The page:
Loris, a small, tree-dwelling primate inhabiting the forests of southeastern Asia and Indonesia. Lorises are closely related to galagos and pottos.
Lorises have large eyes; small, rounded ears; and long, slender limbs. They are either tailless or have stubby tails. Their thick, fluffy fur is gray or brown above and light gray below. There is a mask on the face. Lorises live in trees and use their sharp claws and strong hands and feet for climbing and grasping. Lorises sleep during the day and feed at night on fruit, insects, and small reptiles and birds. Lorises generally move slowly but can move quickly if threatened.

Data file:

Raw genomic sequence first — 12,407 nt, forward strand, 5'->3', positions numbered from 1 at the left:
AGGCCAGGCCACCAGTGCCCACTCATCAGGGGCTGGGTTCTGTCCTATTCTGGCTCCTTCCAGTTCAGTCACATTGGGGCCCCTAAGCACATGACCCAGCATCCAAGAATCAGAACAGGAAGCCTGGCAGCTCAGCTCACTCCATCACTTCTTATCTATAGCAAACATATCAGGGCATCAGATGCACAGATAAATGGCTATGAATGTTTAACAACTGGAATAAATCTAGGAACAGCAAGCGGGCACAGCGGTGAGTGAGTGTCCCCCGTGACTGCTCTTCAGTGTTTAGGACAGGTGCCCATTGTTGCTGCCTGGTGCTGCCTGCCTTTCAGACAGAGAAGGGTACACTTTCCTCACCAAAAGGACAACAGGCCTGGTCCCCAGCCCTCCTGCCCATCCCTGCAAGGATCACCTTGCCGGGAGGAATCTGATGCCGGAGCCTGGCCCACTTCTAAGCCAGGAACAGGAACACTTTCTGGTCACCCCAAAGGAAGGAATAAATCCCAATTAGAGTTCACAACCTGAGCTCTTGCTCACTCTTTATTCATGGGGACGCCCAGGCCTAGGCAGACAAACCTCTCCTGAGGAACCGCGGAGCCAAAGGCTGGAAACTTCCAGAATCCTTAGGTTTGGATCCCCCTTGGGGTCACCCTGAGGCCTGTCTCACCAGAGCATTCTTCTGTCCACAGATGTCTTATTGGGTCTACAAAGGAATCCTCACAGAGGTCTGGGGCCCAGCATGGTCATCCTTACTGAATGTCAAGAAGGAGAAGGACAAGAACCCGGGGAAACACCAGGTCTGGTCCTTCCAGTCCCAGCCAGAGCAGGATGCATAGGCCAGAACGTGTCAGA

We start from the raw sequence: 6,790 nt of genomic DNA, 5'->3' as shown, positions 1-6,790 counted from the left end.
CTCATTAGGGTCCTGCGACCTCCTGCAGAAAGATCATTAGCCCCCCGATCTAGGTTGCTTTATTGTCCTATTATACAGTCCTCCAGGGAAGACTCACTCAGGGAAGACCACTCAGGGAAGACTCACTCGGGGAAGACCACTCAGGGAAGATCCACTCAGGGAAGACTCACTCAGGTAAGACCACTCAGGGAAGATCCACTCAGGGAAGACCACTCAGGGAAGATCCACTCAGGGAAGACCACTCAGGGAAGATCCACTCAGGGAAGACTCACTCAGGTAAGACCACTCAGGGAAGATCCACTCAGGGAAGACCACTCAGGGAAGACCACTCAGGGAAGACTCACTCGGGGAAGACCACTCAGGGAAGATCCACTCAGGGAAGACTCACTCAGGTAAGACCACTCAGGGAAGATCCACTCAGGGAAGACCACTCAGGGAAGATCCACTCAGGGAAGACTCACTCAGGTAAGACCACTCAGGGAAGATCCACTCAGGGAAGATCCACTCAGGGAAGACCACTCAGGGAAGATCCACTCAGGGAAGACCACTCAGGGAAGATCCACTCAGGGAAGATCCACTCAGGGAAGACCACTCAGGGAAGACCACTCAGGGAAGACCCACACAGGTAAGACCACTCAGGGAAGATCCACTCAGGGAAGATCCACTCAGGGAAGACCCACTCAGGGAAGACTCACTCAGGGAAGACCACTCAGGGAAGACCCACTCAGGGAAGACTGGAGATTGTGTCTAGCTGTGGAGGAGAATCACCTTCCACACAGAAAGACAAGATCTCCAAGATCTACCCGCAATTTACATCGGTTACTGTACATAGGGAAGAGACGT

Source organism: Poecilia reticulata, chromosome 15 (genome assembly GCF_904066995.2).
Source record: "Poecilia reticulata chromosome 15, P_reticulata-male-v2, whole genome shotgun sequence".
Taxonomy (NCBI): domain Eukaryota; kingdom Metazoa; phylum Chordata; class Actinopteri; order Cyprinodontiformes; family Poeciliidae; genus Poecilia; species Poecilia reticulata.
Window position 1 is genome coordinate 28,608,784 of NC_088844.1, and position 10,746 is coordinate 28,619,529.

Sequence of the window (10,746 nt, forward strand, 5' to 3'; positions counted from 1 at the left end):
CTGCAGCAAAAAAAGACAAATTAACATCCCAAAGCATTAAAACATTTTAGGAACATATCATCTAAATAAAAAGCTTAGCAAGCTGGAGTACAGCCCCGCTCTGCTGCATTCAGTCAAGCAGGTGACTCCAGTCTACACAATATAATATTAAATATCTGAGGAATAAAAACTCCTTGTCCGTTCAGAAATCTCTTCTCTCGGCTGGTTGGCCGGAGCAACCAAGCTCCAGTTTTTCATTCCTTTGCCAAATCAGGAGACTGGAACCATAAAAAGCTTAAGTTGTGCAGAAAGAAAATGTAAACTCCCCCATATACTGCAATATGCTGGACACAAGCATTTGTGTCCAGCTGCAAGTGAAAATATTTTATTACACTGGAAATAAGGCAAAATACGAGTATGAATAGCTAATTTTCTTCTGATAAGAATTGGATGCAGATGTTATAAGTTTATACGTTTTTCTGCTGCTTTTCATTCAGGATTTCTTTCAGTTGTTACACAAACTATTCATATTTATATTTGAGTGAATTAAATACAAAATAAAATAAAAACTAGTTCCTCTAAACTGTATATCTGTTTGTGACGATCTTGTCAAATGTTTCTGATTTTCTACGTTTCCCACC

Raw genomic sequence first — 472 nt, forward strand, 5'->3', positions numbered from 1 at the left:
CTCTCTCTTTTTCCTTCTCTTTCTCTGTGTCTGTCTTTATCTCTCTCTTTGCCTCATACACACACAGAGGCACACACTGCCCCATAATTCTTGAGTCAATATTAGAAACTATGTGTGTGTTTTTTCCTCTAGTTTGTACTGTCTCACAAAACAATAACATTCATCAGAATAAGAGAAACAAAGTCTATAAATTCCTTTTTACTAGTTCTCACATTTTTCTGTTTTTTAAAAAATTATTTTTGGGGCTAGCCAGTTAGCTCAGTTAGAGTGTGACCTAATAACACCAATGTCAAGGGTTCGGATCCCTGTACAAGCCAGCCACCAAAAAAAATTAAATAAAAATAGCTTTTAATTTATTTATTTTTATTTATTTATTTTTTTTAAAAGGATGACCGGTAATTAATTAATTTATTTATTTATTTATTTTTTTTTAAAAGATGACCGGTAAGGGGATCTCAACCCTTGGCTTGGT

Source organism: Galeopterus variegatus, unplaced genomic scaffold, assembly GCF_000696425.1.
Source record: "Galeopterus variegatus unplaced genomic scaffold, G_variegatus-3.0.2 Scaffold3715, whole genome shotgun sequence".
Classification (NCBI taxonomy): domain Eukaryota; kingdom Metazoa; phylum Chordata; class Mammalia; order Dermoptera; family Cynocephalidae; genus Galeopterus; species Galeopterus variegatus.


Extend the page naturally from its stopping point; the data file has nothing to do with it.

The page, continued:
There are three species—the slender loris, the slow loris, and the pygmy loris. The slender loris is 7 to 9 inches (17 to 23 cm) long; the slow loris, 12 to 15 inches (30 to 38 cm); and the pygmy loris, 7 to 8 inches (17 to 20 cm). The pygmy loris is threatened with extinction because of loss of its habitat.
Lorises belong to the family Lorisidae. The slender loris is Loris tardigradus; the slow loris, Nycticebus cougang; the pygmy loris, N. pygmaeus.